Let me take you Inside The Game for a moment. When internet writer people get together, we talk about the same things as normal people -- what we imagine Papa John Schnatter is like in real life (peremptory, miniature, cologned) and crappy old jobs we had and whether we should get snacks, maybe we should get snacks. But, finally, the conversation will come back to the same thing, which is how happy we are to be in human space among other humans, away from the computer-frizzled air of the blogging couch and our individual foie gras goose's feed of information to be assimilated or goofed-on or GIFed or whatever. For most of us, even those who care a lot about it and give our weird workdays over its consideration, sports is something we process as a television show. It's not good to watch that many hours of TV a day. It's not good for you, and it's not good.
When you work from home, it is very difficult to know when you're home from work and done for the day. The world tends to telescope down into a fairly narrow focus. I've noticed, recently, that I sound -- for lack of a better term -- just freaking weird to myself for the first few minutes I speak to my wife after she gets home from work. It's because I haven't said anything all day. I forget, much more often than I'd like to admit, how to be around other humans. I remember quickly, because this is kind of a basic thing, but it's jarring how quickly this all atrophies.
Those are, as you might guess, pretty crappy moments, and it's when I go out and walk around, or get beers with friends, or just run an errand sans headphones and half-listen to my neighborhood's non-stop howling sidewalk goofstorm. It's all nicer than it sounds. It's basically the nicest and most affirmative and basic human thing, actually, this simple interacting with other people. More than that, reminding yourself what people are like, and that they're each as real as you and everyone else, is an important thing if you're going to write about things people do.
This is especially true of sports, which is at bottom a thing about becoming bigger than ourselves -- through the feelings we get from watching or attending or playing or talking about or even thinking about and reading about these games, and from the greater and harder to name feeling of un-forgetting that we get from doing all that together, as part of a community, however variously or vaguely defined. If you're unable to access those bigger things where sports are concerned, you're... well, you're welcome to do whatever you want, even if that's using sports fandom as a bucket for toting around your sloshing biases and anxieties and workaday rages. But I'd say you're missing out, if that's what you're using it for, and that you're emptying out a lot of valuable things -- things that actually make life better and richer and more fun -- so that you have more room for the sort of off-the-rack gripes that mostly wither or burst when exposed to sunlight.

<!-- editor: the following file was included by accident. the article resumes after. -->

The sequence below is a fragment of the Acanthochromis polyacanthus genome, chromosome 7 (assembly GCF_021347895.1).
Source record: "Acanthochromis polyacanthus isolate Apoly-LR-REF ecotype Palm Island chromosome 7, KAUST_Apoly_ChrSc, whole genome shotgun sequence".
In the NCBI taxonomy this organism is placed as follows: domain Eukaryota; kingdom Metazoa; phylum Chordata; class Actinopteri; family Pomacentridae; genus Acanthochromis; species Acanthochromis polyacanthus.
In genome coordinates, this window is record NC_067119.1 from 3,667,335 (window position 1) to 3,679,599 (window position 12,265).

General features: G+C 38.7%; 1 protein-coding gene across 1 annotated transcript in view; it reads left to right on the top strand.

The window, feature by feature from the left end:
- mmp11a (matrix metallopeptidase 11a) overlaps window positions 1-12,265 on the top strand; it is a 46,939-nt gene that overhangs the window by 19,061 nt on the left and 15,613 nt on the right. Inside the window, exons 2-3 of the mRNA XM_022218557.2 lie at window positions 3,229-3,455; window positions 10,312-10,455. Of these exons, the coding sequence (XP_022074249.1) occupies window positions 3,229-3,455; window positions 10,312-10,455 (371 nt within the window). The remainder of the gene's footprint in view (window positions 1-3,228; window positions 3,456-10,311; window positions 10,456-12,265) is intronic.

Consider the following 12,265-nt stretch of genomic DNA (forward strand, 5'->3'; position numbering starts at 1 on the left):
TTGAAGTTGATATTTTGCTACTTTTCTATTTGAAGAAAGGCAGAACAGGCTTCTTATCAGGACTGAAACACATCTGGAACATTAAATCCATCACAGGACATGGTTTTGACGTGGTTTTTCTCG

I've only the heard the same eight or so minutes of Damon Bruce's radio show on San Francisco's KNBR that everyone else has, and they are eight truly and heroically shitty minutes of radio.
Bruce -- in the service (if that's the word) of defending Richie Incognito, sport's most-parsed pig-eyed sociopath -- burps up nearly 10 minutes of hoary room-temp chunks of Pussification Panic, with the twist that he's not whinging about how everyone's a total gaylord these days, but shouting about how annoying women are, and holding up sports as a safe space for men to be incoherent and angry and small and not think.
It's all frankly misogynistic and weirdly angry about some things it only barely engages; it's also hilariously tetchy and peevish and sensitive about the rising tide of "ultra-feminine sensitivity" in sports. Or something. It's hard to know, really, what all Bruce is even on about -- it has the same pissy tenor and breathless ranting rhythm of conservative talk radio, and has the same Imaginary Thing Under Assault From Without narrative, but it's as puzzled as it is puzzling. It's a man killing clock on a four-hour radio show in about the most brutish way possible, mostly, and showing his pale ass in the process. It seems a reasonable guess that Bruce, for all the wild energy of his performance, doesn't care about women or their influence or Jonathan Martin or that poor martyred rage-steak Incognito. He's talking to himself, and finally talking about talking-to-himself.
And it's offensive, of course, mostly and finally because of how stupid and wrong and small it all is. It's insulting, too, that someone who knows and cares so little about any of the things that make being a fan or being alive so good should feel entitled to make so much noise about it.
More to the point, though, it's boring. It's just a pissed-off man, alone with a microphone, fuming about what he imagines Guy Stuff to be, which he defines more or less as you expect, and which he personifies through his ranting as utter abject defeat and ulcerous loneliness. It's a man waving an invisible gun at an invisible army, swearing that they will never take him alive. This sort of voice-in-the-wilderness theatricality is a popular one on the radio, and in the spittle-ing silent-scream pwnership society of the Internet's more bilious corners. All those scattered millions of last angry men in their claustrophobic worlds gone mad, all alone and wary and very upset and outnumbered and so quite probably doomed to starve, barricaded as they are in their various man caves.
You'll notice that you encounter people like this less often out among the humans than you will on the radio, or shrieking at Bomani Jones on Twitter. This is another good reason to go outside. It's another good reason to go to a game, actually, with all the men and women who will be there, and who will be cheering just like you, and just like themselves.